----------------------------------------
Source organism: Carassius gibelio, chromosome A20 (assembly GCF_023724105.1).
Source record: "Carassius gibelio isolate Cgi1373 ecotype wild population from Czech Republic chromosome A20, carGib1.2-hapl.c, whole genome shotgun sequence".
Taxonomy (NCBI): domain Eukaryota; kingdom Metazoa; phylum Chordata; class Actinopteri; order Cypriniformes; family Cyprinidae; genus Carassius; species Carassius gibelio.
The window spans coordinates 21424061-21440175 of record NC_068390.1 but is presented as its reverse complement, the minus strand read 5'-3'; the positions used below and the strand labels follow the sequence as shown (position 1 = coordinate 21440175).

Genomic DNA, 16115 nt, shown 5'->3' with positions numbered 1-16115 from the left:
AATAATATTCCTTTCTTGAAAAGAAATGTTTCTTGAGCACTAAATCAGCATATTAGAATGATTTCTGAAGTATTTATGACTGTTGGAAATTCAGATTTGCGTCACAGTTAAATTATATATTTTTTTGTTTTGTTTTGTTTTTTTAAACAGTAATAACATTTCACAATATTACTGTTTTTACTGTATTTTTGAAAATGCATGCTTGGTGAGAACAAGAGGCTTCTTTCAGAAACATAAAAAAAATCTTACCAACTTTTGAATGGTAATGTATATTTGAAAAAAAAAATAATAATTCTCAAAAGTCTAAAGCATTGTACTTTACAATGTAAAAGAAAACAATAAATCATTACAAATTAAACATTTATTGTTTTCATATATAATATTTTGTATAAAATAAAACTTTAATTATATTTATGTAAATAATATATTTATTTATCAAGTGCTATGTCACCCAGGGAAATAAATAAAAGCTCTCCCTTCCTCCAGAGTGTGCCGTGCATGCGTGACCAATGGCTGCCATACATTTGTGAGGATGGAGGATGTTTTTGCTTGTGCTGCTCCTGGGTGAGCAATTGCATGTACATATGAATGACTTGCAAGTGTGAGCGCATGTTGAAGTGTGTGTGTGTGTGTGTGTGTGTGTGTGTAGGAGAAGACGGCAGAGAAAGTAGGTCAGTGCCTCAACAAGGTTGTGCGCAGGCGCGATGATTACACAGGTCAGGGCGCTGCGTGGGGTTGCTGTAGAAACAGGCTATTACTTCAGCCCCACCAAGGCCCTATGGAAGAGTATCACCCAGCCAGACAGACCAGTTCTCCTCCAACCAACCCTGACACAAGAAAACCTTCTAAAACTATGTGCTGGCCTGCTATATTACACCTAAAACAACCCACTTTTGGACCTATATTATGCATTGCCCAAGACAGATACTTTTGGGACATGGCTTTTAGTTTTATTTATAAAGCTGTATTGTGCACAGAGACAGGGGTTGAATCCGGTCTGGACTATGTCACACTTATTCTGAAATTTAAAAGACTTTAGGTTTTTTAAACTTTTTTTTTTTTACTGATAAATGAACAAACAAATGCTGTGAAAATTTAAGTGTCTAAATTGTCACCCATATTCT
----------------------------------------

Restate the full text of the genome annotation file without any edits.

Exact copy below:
Source organism: Carassius gibelio, chromosome A20 (assembly GCF_023724105.1).
Source record: "Carassius gibelio isolate Cgi1373 ecotype wild population from Czech Republic chromosome A20, carGib1.2-hapl.c, whole genome shotgun sequence".
Taxonomy (NCBI): domain Eukaryota; kingdom Metazoa; phylum Chordata; class Actinopteri; order Cypriniformes; family Cyprinidae; genus Carassius; species Carassius gibelio.
The window spans coordinates 21424061-21440175 of record NC_068390.1 but is presented as its reverse complement, the minus strand read 5'-3'; the positions used below and the strand labels follow the sequence as shown (position 1 = coordinate 21440175).

Genomic DNA, 16115 nt, shown 5'->3' with positions numbered 1-16115 from the left:
AATAATATTCCTTTCTTGAAAAGAAATGTTTCTTGAGCACTAAATCAGCATATTAGAATGATTTCTGAAGTATTTATGACTGTTGGAAATTCAGATTTGCGTCACAGTTAAATTATATATTTTTTTGTTTTGTTTTGTTTTTTTAAACAGTAATAACATTTCACAATATTACTGTTTTTACTGTATTTTTGAAAATGCATGCTTGGTGAGAACAAGAGGCTTCTTTCAGAAACATAAAAAAAATCTTACCAACTTTTGAATGGTAATGTATATTTGAAAAAAAAAATAATAATTCTCAAAAGTCTAAAGCATTGTACTTTACAATGTAAAAGAAAACAATAAATCATTACAAATTAAACATTTATTGTTTTCATATATAATATTTTGTATAAAATAAAACTTTAATTATATTTATGTAAATAATATATTTATTTATCAAGTGCTATGTCACCCAGGGAAATAAATAAAAGCTCTCCCTTCCTCCAGAGTGTGCCGTGCATGCGTGACCAATGGCTGCCATACATTTGTGAGGATGGAGGATGTTTTTGCTTGTGCTGCTCCTGGGTGAGCAATTGCATGTACATATGAATGACTTGCAAGTGTGAGCGCATGTTGAAGTGTGTGTGTGTGTGTGTGTGTGTGTGTGTAGGAGAAGACGGCAGAGAAAGTAGGTCAGTGCCTCAACAAGGTTGTGCGCAGGCGCGATGATTACACAGGTCAGGGCGCTGCGTGGGGTTGCTGTAGAAACAGGCTATTACTTCAGCCCCACCAAGGCCCTATGGAAGAGTATCACCCAGCCAGACAGACCAGTTCTCCTCCAACCAACCCTGACACAAGAAAACCTTCTAAAACTATGTGCTGGCCTGCTATATTACACCTAAAACAACCCACTTTTGGACCTATATTATGCATTGCCCAAGACAGATACTTTTGGGACATGGCTTTTAGTTTTATTTATAAAGCTGTATTGTGCACAGAGACAGGGGTTGAATCCGGTCTGGACTATGTCACACTTATTCTGAAATTTAAAAGACTTTAGGTTTTTTAAACTTTTTTTTTTTTACTGATAAATGAACAAACAAATGCTGTGAAAATTTAAGTGTCTAAATTGTCACCCATATTCT